Chef Chat, Part 3: Matti Merrell and Rodney Perry of Green Seed Vegan

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Forget fat-bubbly steaks and cheese-drenched crab enchiladas. If there was one cuisine in Houston I had to dine on for the rest of my life, it would come from Green Seed Vegan. If you're just joining us, check out our chat with vegan chefs Matti Merrell and Rodney Perry here and here.

Even my McDonald's cheeseburger cravings, pounded into my brain and body after a childhood of drive-thrus before ballet practice, subside when I bite into the "dirty burque," a mega-size melee of veggies. The veggie pattie looks like meat, feels like meat, and is seasoned way better than meat. It's actually made mostly of buckwheat, a protein-rich grain. Spiced with cilantro and kicky peppers, it's a welcome alternative to patties that taste like, well, cow. It's solid but a bit mushier than its meaty brethren, and the texture is not at all off-putting. The pattie is decorated with green chilies, snappy arugula, avocado, tomatoes, raw white onions, and a thin coat of eggless mayo on a fluffy whole wheat bun.

Next came an antioxidant-packed drink from the super blends section, called "superacai." The frapped drink is filled with blueberries and acai berries, leaving behind tasty granules that punctuate their way up your straw. The fruits are liquefied by "banana mylk", which is almond milk plus a banana. Eliminating dairy is one of the fastest ways to feel better, says Merrell. And almond milk, in my opinion, is even better than the real thing.

Venturing down into the raw foods portion of the menu -- made entirely from uncooked plant food -- can be intimidating, but it's a trip I can't wait to take again. I got the "solburger," which gets its name from the process of being dried by the sun. The "bread" is really a sundried mix of sunflower seeds, chia seeds, and flax seeds. It's crunchy and incredibly flavorful, like a healthy potato chip. Inside are tomatoes, white onions, and sunflower sprouts (with more protein than beef!) Just when you think you can't get any healthier, you realize your raw sandwich is coated with spirulina aioli, a creamy homemade spread accented with blue-green algae. Earthy, salty, and delicious.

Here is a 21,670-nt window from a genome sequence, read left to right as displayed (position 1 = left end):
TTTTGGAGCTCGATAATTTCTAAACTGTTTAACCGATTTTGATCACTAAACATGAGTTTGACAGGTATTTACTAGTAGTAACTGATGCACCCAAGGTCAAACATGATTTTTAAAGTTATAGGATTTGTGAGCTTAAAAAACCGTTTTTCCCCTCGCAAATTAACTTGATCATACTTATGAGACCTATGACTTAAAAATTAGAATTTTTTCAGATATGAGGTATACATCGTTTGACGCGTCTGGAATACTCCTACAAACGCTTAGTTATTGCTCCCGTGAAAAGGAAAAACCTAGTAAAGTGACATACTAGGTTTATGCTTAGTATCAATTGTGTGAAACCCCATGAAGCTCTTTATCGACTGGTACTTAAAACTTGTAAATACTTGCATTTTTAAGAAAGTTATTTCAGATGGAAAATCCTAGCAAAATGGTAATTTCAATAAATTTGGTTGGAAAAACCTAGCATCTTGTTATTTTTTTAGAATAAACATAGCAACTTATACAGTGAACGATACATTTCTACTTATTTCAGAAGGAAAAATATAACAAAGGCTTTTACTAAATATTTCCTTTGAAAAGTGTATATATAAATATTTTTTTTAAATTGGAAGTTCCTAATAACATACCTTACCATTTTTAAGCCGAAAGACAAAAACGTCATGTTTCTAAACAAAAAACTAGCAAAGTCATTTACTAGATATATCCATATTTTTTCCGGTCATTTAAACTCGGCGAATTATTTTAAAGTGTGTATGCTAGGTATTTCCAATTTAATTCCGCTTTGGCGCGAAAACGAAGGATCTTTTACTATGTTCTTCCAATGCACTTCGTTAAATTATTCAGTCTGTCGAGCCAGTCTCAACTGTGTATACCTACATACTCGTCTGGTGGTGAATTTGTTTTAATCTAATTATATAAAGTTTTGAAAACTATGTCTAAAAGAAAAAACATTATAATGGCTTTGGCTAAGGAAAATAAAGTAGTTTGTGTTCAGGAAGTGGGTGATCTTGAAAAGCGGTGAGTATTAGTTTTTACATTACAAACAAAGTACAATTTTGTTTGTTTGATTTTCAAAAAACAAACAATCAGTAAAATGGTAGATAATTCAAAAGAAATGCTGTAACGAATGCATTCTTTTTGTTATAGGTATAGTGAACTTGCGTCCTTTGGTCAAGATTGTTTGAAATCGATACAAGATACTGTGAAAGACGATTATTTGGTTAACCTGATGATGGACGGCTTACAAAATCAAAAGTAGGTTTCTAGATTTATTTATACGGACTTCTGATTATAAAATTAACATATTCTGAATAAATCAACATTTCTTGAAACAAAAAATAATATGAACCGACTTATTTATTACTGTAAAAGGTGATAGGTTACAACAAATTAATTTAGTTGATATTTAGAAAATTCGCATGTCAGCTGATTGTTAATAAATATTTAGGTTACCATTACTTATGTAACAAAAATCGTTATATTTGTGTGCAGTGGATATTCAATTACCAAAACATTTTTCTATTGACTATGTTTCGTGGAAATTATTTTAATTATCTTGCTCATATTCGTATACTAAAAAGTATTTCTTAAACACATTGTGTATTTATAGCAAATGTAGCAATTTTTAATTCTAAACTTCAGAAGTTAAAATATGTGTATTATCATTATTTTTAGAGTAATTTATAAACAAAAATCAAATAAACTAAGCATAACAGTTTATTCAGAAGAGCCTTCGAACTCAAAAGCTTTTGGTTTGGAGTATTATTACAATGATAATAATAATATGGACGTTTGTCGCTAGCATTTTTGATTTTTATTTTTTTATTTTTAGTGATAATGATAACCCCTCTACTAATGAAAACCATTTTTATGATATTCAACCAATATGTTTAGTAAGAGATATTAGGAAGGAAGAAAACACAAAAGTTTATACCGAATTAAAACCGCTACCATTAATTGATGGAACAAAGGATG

I remember the first time I had a vegan dessert years ago: a dry, sawdust cookie whose flavor I can't recall, because it didn't have any. I steered clear of vegan treats until now, when I tried the raw blueberry cheesecake. You won't believe this, but it's almost wholly made from nuts. The sweet and firm crust is made of cashews, walnuts, pecans, almonds, and dates. For the filling, Merrell soaks raw cashews with almond milk, until the mixture gets really creamy. She adds dates and vanilla beans, and then freezes the pudding-like concoction. The fruity topping is made of coconuts and locally harvested blueberries. Merrell keeps it frozen, so if you let it thaw for about 15 minutes, you'll have the creamiest, most delicious and utterly guilt-free treat imaginable.

In summary, Green Seed might just make you one banana mylkshake away from becoming a vegan.

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